For 15 years, Ken Kocienda was on the ground floor at Apple as a principal software engineer on the original iPhone, iPad, and the first Safari Web browser. Working side-by-side with Steve Jobs gave Kocienda a rare insider's view into the most creative business communicator of our time.

After reading Kocienda's book, Creative Selection, I had an email exchange with the author to discuss Jobs's exact process for preparing and rehearsing his awe-inspiring presentations. Steve Jobs approached keynote presentations as an actor in a theatrical production. You should, too. These six steps are critical for anyone who has to give a business presentation.

1. Start rehearsing early. 

Kocienda noticed that Steve Jobs wouldn't wait for the final presentation to be finished before he began to rehearse. Three weeks or even a month ahead of a product launch, Jobs would go the auditorium on the Apple campus and rehearse whatever portions of the presentation had already been built out. He would build the show step by step.  

"This was one of Steve's great secrets of success as a presenter," Kocienda told me. "He practiced. A lot. He went over and over the material until he had the presentation honed and he knew it cold."

2. Refine every slide, every line, and every gesture.

Jobs methodically internalized the material on every slide, and in every demo. According to Kocienda, "Steve thought about what each line meant to him and what those lines could mean to an audience. He worked on pace, on using his voice, his body, and his gestures to supplement his words."

Remember, an Apple presentation is unlike most typical, text-heavy slides you see in nearly every business presentation. There were no bullet points in a Steve Jobs presentation (there still aren't in Apple keynote slides). The slides were mostly images, photos, or phrases of only a few words that complemented the message. For the audience, minimalism is great. For the speaker, it takes hours of practice to make sure you know what you're going to say and how you're going to say it.

3. Rehearse out loud like it's the real thing.

Jobs practiced in full presentation mode. He raised his volume and changed the tone of his voice and the energy he gave. He used expansive gestures like he was speaking to thousands, even if he was rehearsing in front of a handful of executives. In other words, "everything was exactly as if he were presenting to a packed house," Kocienda says.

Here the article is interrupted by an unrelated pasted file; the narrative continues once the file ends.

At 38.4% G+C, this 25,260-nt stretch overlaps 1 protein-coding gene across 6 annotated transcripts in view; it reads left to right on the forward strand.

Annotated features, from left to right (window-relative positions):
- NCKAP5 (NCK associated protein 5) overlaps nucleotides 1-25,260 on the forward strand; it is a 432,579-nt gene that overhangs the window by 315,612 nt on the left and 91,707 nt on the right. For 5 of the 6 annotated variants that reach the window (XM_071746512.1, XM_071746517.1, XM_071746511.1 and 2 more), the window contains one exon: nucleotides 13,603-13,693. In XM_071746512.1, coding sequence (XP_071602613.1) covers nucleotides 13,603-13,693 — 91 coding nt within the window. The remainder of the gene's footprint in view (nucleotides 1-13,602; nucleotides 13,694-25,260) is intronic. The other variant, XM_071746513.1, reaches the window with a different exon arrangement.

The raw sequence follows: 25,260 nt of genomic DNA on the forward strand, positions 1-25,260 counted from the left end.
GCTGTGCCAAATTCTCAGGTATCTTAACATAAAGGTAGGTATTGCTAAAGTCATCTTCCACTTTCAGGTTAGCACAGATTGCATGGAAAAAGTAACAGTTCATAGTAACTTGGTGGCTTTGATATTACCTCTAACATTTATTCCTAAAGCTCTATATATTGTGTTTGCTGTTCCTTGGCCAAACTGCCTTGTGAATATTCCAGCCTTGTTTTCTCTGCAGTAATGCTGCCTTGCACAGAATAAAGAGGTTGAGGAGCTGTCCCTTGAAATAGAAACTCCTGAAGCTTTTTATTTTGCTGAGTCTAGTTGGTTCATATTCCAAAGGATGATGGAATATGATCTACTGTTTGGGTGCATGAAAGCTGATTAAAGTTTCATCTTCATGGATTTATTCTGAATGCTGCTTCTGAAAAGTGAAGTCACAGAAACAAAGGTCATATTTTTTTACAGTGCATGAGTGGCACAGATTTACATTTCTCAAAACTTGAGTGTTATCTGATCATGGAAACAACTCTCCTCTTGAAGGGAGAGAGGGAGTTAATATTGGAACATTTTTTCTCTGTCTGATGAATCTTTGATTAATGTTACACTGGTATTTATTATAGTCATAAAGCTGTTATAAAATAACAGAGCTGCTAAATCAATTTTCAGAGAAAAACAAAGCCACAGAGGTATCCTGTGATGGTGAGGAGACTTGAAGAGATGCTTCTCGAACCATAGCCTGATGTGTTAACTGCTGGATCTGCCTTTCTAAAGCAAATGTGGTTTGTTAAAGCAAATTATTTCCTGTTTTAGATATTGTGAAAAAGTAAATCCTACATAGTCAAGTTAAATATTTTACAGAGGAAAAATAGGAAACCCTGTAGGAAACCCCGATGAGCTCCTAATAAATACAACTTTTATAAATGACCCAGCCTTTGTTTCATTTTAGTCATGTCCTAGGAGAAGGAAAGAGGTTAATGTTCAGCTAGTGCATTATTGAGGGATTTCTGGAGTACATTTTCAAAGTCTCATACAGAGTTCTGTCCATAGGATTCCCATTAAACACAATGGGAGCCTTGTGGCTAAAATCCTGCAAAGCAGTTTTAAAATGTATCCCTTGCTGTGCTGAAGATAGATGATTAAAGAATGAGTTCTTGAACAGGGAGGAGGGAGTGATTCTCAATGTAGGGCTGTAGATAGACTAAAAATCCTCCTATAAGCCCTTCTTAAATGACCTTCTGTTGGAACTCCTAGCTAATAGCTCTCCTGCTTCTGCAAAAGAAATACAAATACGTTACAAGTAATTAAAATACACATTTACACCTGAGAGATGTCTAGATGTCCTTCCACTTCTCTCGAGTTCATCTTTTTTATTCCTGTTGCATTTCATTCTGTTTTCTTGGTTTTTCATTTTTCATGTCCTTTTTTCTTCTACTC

Practicing out loud even if there's nobody around to hear is a highly effective technique. I've been doing it for years. My colleagues can see me through my office window. They sometimes poke good-natured fun at me when I'm walking around my office with the door closed, talking out loud as if I'm addressing an auditorium of people. It feels awkward, but it works.

4. Ask for feedback during each step of the performance.

Steve Jobs asked his executive team for constructive feedback that would help to make every slide and every phrase even better. Listen to an observation that Kocienda makes in his book: "As needed, [Jobs] stopped, stepped out of character, reduced the volume of his voice, and asked executives seated in the front row what they thought of some turn of phrase or whether they believed the ideas flowed together smoothly."

After listening to the feedback, Jobs would pause, get back into character, and continue his practice. Steve Jobs was like an actor on a movie set, practicing take after take until he got it just right.

5. Schedule dress rehearsals in real-world conditions.

On the Saturday and Sunday preceding the week of the first keynote Kocienda participated in, he watched Jobs run through the presentation on stage at San Francisco's Moscone Center, the location of the event. He rehearsed the entire presentation twice each day. These were "dress rehearsals," says Kocienda because Jobs showed up in his presentation uniform--black mock turtleneck and jeans.

6. Keep the mood light.

Jobs knew when to break up the tension with humor. At the end of one run-through, Jobs got to the last slide and the executives thought he had finished. Instead, Jobs said, "Here's what I have to say to those people who said our stores would most certainly fail." He clicked to a new slide that had a phrase I can't write in this article. He played it straight and brought down the house. Kocienda says, "It's well known that Steve could be feisty, but he could also be genuinely funny."

To sum it up, Kocienda told me that Jobs "recognized the power of public speaking." By treating keynote presentations like theatrical performances--and by rehearsing like stage performers do--Jobs elevated the business presentation to an art form.